Send Your Medical Bills to Rick Santorum

With a series of anti-choice and anti-contraception laws on the books in various southern and midwestern states, the Republican Party is hastily constructing an ideological and legislative Berlin Wall around itself, and Rick Santorum has become the latest poster boy.
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Rick Santorum is a bottomless cup of repulsive, dangerous and misguided views. He's a radical far-right Republican who, in spite of this seemingly endless primary process, hasn't choked on his own tongue yet -- at least from the point of view of conservative Republicans. The rest of us remember his ridiculous "blah people" remarks from last month, but I imagine his use of a Southern Strategy dog whistle only helped his reputation with primary voters.

Nevertheless, his comparatively chokeless campaign appears to have elevated Santorum to be the latest driver of the GOP clown car even though, at the outset, he was pegged as one of those quadrennial D-list candidates who would drop out of the race before or immediately following Iowa. Instead, he won Iowa along with three more states this week. Who knows how long Santorum's night in the sun will last or whether he's permanently stymied the Romney campaign. It doesn't matter. The fact that he's gained such prominence since being crushed and humiliated in his home (swing) state of Pennsylvania in 2006 is both an indicator of Republican desperation for a solid contender and yet another warning about the increasing radicalization and marginalization of the party.

At no other time has this been more apparent than during this fight over birth control.

Over the weekend, Santorum said, "[I]nterestingly enough, here is what they are forcing them to do -- in an insurance policy, they or forcing them to pay for something that costs just a few dollars. Is that what insurance is for? The foundational idea that we have the government tells you that you have to pay for everything as a business. Things that are not really things you need insurance for, and still forcing on something that is not a critical economic need, when you have an economic distress, where you would need insurance. But forcing them even more to do it for minor expenses."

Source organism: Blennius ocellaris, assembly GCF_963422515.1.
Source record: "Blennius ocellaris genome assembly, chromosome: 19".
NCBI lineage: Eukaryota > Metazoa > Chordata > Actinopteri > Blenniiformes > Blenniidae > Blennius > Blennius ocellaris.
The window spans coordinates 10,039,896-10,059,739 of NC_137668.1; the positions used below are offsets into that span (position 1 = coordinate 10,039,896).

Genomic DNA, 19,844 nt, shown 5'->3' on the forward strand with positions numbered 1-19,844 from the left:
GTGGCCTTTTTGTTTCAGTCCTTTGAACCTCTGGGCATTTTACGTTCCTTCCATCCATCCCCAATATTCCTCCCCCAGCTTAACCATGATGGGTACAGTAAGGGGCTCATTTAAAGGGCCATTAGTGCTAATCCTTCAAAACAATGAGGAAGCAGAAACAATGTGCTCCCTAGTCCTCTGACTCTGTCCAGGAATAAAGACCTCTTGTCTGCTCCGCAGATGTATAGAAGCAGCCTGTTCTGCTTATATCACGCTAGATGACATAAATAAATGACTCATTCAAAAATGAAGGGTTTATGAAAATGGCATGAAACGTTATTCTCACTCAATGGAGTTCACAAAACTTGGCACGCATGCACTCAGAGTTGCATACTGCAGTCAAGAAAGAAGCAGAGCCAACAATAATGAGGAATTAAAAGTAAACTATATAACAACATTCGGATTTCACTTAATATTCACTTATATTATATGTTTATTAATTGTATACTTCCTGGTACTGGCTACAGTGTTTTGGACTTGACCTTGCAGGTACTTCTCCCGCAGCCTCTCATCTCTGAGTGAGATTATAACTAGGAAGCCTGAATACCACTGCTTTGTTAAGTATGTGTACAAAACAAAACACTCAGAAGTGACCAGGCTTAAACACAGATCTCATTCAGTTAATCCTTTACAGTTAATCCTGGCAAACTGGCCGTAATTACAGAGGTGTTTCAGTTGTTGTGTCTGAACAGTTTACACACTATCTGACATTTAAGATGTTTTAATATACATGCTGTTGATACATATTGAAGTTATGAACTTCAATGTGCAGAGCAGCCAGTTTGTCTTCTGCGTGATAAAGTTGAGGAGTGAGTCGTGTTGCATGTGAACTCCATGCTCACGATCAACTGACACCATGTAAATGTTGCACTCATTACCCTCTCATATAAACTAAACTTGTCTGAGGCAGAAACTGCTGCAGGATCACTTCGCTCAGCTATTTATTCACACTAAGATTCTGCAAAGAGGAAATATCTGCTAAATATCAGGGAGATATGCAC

That's right. Apart from being a jumbled grammatical mess, Santorum said that birth control costs "just a few dollars." It's so inexpensive, in fact, it shouldn't even really require insurance and it's not an "critical economic need." At first glance, I thought Santorum might just be confused. Maybe he's thinking about condoms, which are inexpensive. But Santorum has been demagoguing the birth control issue for many years and he knows what's what.

As though the idea of bargain basement contraception wasn't silly enough, Santorum followed up this nonsense by warning that the president's birth control policy would lead to public beheadings.

The reality is that prescription birth control costs upwards of a thousand dollars per year, in some cases much more. Not that reality matters to a party that's chiefly built around wafer-thin bumper sticker slogans and doing the exact opposite of the president regardless of how cartoonish it makes them look.

But let's take Santorum at his word. Since birth control pills and devices are so cheap, why don't you send your medical bills to Rick Santorum. Seriously. Send a copy with or without redacting your name to:

Rick Santorum for President
PO Box 37
Verona, PA 15147

Include both the cost of your OB/GYN visits and your prescriptions, and don't expect to be reimbursed by the Santorum campaign for obvious reasons. At the very least, however, we can consider such a gesture a retaliatory strike against the ongoing Republican war against women -- a war, by the way, which the Republicans are winning by attrition.